A Concert of the Yale Schola Cantorum
April 27, 8pm. | Christ Church, New Haven
April 29, 7:30pm. | Cathedral Church of St. Paul, Boston, MA.
Free and open to the public.
Information at 203.432.5184
Yale Schola Cantorum, the University’s acclaimed chamber choir directed by Simon Carrington, will perform Pierre de Manchicourt’s Missa Veni Sancte Spiritus (early 16th century) and Aaron Jay Kernis’s Ecstatic Meditations (1998), both a cappella choral masterworks. Soloists will be drawn from Yale’s recently established graduate voice program in
early music. There will be two performances of the works, the first in New Haven on Wednesday, April 27 at 8 pm at Christ Church (84 Broadway at Elm). It will be repeated on Friday, April 29 at 7:30 pm in Boston at the Cathedral Church of St. Paul (138 Tremont St.).
The April 29 concert marks the Boston debut of the choir, and Carrington’s first return conducting engagement in Boston since his departure in 2003 after two critically-acclaimed seasons as Director of Choral Activities at the New England Conservatory.
The concert will juxtapose the two works, interweaving a magnificent polyphonic mass from the early Renaissance with one of the finest sets of part-songs from the late twentieth-century: a feast of unaccompanied choral music for chamber choir.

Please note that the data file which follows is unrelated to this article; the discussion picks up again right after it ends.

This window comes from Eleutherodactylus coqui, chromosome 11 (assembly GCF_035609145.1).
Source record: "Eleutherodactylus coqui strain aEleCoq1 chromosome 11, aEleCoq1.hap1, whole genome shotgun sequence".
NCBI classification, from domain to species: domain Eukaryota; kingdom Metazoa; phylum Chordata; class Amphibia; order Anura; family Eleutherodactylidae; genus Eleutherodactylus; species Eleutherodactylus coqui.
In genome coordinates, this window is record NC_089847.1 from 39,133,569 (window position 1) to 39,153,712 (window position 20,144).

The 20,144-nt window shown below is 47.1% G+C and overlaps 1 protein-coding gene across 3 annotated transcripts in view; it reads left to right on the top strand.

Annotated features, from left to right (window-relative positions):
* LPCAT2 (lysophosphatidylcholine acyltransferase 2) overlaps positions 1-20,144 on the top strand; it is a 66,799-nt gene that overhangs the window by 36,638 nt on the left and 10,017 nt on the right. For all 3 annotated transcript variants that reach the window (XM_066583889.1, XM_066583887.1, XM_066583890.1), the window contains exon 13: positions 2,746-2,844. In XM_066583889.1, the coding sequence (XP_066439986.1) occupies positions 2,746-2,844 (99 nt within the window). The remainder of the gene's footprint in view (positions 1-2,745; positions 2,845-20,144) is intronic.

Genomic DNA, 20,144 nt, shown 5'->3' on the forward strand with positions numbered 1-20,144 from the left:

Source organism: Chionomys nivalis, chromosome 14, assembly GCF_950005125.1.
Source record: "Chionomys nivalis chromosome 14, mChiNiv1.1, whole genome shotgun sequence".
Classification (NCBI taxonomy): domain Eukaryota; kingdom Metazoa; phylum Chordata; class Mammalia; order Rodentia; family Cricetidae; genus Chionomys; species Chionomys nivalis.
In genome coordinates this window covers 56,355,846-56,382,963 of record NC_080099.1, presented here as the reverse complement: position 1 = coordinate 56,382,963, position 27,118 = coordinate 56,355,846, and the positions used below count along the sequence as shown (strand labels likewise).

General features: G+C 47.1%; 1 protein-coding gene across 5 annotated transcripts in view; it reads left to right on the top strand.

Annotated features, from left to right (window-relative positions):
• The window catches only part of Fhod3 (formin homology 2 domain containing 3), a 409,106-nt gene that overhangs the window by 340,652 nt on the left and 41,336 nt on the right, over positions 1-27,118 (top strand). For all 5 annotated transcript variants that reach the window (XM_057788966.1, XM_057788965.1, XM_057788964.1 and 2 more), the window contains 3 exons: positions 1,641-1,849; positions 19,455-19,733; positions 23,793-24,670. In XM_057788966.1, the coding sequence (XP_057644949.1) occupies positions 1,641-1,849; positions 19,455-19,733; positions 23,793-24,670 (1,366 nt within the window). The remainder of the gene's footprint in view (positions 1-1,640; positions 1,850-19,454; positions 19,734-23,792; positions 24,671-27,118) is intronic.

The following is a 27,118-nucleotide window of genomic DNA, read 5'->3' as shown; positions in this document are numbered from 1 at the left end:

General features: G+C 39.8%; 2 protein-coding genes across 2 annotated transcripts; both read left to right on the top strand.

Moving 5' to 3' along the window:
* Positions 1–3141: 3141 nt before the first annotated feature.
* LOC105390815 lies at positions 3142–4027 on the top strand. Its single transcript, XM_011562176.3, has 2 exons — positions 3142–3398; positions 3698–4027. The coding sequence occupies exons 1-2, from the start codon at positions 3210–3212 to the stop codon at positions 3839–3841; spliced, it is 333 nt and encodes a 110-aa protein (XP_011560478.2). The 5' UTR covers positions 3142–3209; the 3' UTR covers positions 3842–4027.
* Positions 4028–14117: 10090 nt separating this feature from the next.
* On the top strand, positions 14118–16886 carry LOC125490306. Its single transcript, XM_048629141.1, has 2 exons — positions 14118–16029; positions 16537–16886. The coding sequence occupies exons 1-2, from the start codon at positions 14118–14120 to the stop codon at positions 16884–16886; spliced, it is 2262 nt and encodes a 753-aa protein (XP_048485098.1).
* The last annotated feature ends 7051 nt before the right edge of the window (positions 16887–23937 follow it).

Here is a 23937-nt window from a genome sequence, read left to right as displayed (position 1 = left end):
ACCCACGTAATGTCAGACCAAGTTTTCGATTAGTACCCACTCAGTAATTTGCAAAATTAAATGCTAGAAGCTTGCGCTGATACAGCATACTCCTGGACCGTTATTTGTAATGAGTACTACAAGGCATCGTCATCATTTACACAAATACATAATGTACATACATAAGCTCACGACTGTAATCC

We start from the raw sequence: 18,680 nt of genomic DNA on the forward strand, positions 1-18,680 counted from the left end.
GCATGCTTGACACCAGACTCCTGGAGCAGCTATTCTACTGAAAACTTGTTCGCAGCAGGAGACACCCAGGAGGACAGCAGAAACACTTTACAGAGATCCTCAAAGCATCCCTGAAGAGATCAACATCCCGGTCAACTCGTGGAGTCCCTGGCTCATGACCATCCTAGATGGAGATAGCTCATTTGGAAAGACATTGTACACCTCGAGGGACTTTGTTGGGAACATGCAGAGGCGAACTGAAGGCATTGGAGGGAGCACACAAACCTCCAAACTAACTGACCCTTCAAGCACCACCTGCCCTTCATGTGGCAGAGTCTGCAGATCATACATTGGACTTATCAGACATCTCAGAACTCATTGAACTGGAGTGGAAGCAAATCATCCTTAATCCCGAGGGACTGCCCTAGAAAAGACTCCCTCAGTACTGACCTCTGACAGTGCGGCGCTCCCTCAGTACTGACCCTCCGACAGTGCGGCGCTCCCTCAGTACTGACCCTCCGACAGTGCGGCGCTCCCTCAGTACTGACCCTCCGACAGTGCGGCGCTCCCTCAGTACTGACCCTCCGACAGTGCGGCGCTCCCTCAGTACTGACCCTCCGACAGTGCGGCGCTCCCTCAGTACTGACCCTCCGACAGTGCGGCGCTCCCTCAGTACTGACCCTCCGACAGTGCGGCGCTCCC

Although today he remains relatively obscure, the composer Pierre de Manchicourt was a passionate eccentric with a penchant for harmonically daring counterpoint. His remarkable music combines the elegance and craft of Flemish polyphony with the burning brightness and passion of the south and his Missa Veni Sancte Spiritus for six voice parts is one of his most powerful and dramatic works, a glorious foil for the twentieth century works to be woven between the movements.
The concert takes its name from the work by Aaron Jay Kernis, one of the youngest composers ever to be awarded the Pulitzer Prize. Kernis has become among the most esteemed musical figures of his generation, and has written works for many of America’s foremost musical institutions and artists, including the New York Philharmonic, the San Francisco Symphony, the Saint Paul Chamber Orchestra, Christopher O’Riley, Renée Fleming, Pamela Frank and many others. He serves on the faculty of the Yale School of Music.
Both concerts, presented by the Yale Institute of Sacred Music, are free and open to the public. No tickets are required. For more information, call 203.432.5184.